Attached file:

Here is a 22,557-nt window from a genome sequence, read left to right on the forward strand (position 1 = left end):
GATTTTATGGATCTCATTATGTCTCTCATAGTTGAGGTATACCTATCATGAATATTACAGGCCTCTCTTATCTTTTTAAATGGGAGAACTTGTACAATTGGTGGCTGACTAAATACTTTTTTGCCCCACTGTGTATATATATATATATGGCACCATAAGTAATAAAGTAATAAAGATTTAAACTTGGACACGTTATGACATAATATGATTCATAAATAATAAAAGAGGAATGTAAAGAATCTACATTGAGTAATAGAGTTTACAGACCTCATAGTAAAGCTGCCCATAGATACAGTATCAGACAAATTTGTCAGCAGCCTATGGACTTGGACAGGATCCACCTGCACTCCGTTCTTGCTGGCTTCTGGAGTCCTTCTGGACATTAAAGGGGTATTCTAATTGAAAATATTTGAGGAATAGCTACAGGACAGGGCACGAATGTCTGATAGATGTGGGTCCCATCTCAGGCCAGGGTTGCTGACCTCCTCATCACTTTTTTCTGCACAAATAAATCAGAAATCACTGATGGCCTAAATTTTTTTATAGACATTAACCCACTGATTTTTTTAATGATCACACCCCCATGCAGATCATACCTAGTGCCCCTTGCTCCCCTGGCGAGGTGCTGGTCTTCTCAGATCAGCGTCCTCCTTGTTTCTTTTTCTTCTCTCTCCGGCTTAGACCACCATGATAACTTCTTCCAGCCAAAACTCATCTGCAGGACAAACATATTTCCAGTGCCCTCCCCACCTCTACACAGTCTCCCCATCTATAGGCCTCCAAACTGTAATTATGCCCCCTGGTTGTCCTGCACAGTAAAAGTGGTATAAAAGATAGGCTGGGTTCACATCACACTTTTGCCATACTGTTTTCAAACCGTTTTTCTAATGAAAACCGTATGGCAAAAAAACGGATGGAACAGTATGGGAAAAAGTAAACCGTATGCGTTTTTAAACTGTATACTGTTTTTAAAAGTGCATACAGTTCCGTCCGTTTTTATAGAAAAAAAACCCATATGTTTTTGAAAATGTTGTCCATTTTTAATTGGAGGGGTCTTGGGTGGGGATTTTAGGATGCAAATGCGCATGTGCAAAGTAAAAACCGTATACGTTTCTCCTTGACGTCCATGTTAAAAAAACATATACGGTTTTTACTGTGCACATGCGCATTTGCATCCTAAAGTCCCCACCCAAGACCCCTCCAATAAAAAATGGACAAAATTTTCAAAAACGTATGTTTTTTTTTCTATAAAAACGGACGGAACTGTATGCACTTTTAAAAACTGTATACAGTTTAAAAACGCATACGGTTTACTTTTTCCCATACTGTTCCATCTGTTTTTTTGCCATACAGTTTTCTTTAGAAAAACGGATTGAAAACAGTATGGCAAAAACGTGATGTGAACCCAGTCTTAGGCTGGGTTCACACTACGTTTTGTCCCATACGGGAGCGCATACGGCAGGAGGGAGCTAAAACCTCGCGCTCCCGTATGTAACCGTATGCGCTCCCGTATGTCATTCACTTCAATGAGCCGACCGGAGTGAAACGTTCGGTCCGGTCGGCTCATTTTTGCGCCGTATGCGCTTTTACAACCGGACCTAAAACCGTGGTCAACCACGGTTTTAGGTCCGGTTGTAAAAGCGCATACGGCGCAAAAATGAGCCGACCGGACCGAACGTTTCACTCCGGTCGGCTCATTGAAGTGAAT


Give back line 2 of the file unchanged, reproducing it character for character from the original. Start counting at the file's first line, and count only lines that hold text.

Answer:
GATTTTATGGATCTCATTATGTCTCTCATAGTTGAGGTATACCTATCATGAATATTACAGGCCTCTCTTATCTTTTTAAATGGGAGAACTTGTACAATTGGTGGCTGACTAAATACTTTTTTGCCCCACTGTGTATATATATATATATGGCACCATAAGTAATAAAGTAATAAAGATTTAAACTTGGACACGTTATGACATAATATGATTCATAAATAATAAAAGAGGAATGTAAAGAATCTACATTGAGTAATAGAGTTTACAGACCTCATAGTAAAGCTGCCCATAGATACAGTATCAGACAAATTTGTCAGCAGCCTATGGACTTGGACAGGATCCACCTGCACTCCGTTCTTGCTGGCTTCTGGAGTCCTTCTGGACATTAAAGGGGTATTCTAATTGAAAATATTTGAGGAATAGCTACAGGACAGGGCACGAATGTCTGATAGATGTGGGTCCCATCTCAGGCCAGGGTTGCTGACCTCCTCATCACTTTTTTCTGCACAAATAAATCAGAAATCACTGATGGCCTAAATTTTTTTATAGACATTAACCCACTGATTTTTTTAATGATCACACCCCCATGCAGATCATACCTAGTGCCCCTTGCTCCCCTGGCGAGGTGCTGGTCTTCTCAGATCAGCGTCCTCCTTGTTTCTTTTTCTTCTCTCTCCGGCTTAGACCACCATGATAACTTCTTCCAGCCAAAACTCATCTGCAGGACAAACATATTTCCAGTGCCCTCCCCACCTCTACACAGTCTCCCCATCTATAGGCCTCCAAACTGTAATTATGCCCCCTGGTTGTCCTGCACAGTAAAAGTGGTATAAAAGATAGGCTGGGTTCACATCACACTTTTGCCATACTGTTTTCAAACCGTTTTTCTAATGAAAACCGTATGGCAAAAAAACGGATGGAACAGTATGGGAAAAAGTAAACCGTATGCGTTTTTAAACTGTATACTGTTTTTAAAAGTGCATACAGTTCCGTCCGTTTTTATAGAAAAAAAACCCATATGTTTTTGAAAATGTTGTCCATTTTTAATTGGAGGGGTCTTGGGTGGGGATTTTAGGATGCAAATGCGCATGTGCAAAGTAAAAACCGTATACGTTTCTCCTTGACGTCCATGTTAAAAAAACATATACGGTTTTTACTGTGCACATGCGCATTTGCATCCTAAAGTCCCCACCCAAGACCCCTCCAATAAAAAATGGACAAAATTTTCAAAAACGTATGTTTTTTTTTCTATAAAAACGGACGGAACTGTATGCACTTTTAAAAACTGTATACAGTTTAAAAACGCATACGGTTTACTTTTTCCCATACTGTTCCATCTGTTTTTTTGCCATACAGTTTTCTTTAGAAAAACGGATTGAAAACAGTATGGCAAAAACGTGATGTGAACCCAGTCTTAGGCTGGGTTCACACTACGTTTTGTCCCATACGGGAGCGCATACGGCAGGAGGGAGCTAAAACCTCGCGCTCCCGTATGTAACCGTATGCGCTCCCGTATGTCATTCACTTCAATGAGCCGACCGGAGTGAAACGTTCGGTCCGGTCGGCTCATTTTTGCGCCGTATGCGCTTTTACAACCGGACCTAAAACCGTGGTCAACCACGGTTTTAGGTCCGGTTGTAAAAGCGCATACGGCGCAAAAATGAGCCGACCGGACCGAACGTTTCACTCCGGTCGGCTCATTGAAGTGAAT